y2k

That news story about the Canadian man who just left his Y2K bunker after over 13 years is totally fake

Dec 17, 2013

Last week The CBC ran a too-amazing and hilarious story about Norman Feller, who emerged from his Y2K bunker in September, almost 15 years after going into hiding. His reason for leaving a year early? He was sad and lonely:

“You have to understand 15 years is a very long time to be by yourself in a windowless bunker underneath your back yard…I became very curious whether or not i was right.”

Unfortunately for Feller, the world didn’t end, and he’d “wasted 15 years” of his life. And worse, he isn’t real. The whole piece is satire. Another day, another internet hoax.

There are a few clues:

- Feller, an experienced prepper, didn’t bring a radio with him.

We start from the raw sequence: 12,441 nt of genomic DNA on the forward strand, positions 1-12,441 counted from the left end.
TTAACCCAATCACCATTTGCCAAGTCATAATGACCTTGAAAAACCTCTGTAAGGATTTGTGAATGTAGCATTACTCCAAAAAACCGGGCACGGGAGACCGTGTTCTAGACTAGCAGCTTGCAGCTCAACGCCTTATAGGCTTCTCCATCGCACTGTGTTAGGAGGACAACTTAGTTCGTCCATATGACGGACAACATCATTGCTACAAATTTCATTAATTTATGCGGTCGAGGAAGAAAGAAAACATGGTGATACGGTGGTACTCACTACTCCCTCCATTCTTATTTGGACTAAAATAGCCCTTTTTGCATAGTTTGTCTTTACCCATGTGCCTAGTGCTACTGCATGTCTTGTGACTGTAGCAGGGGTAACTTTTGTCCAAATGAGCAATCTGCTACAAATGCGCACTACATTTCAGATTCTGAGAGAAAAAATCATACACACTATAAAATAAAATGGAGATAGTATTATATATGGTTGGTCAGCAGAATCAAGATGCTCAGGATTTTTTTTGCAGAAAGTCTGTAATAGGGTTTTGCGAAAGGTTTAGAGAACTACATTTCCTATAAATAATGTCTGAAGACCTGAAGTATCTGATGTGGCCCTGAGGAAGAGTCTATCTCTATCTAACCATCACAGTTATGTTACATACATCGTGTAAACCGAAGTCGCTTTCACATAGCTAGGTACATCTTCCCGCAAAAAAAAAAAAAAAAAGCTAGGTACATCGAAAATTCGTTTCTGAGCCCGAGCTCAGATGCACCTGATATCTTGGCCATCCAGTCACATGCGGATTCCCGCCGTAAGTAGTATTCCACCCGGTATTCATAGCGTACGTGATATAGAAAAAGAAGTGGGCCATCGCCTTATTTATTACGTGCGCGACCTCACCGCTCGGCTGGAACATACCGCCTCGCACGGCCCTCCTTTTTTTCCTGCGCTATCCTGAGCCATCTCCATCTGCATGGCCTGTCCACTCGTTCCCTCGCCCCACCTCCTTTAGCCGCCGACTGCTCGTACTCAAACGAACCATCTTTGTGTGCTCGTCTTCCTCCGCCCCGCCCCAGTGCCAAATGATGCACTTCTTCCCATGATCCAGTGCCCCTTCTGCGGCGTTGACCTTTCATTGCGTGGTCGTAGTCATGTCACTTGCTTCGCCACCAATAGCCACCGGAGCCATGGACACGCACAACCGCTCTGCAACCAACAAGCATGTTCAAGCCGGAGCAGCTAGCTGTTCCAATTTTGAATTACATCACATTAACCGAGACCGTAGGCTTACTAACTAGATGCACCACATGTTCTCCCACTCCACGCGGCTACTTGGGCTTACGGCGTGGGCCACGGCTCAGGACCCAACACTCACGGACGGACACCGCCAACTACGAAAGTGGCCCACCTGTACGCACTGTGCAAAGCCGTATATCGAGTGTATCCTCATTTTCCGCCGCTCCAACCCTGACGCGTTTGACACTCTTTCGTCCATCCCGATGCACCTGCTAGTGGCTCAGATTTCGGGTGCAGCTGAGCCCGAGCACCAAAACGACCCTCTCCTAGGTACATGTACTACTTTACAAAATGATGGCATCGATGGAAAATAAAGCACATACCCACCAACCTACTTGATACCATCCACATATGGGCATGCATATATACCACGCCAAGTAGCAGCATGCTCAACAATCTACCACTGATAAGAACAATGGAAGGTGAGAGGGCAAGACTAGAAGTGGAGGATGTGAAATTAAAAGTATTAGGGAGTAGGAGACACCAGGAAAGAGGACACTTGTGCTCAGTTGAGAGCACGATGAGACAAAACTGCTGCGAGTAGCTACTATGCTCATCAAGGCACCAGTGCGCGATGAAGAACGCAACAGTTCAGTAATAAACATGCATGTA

- Feller’s photo is clearly labeled as a stock photo.
- The show is produced in Canada, a country well-known for dishonesty and cruelty.
- The host is played by Peter Oldring, an experienced comedian.
- The show — This is That — is a popular satirical news show.

Though the story is obviously fake, it quickly went viral, powered in part by relatable details like Feller being scared of our crazy modern world, with its cell phones and KFC Double Downs. Uproxx took the bait (though quickly ran a retraction), and people are still sharing it on Twitter and Facebook under the presumption that it’s true.

This is That — much like The Onion — has fooled a gullible public on more than a few occasions. This includes one absurd story where they reported on an aquarium that was closing, that was going to grill all its extra fish for locals.

Sadly, a lot of innocent people were tricked, and might never recover. When will people learn not to trust those angry, meanspirited people in Canada?

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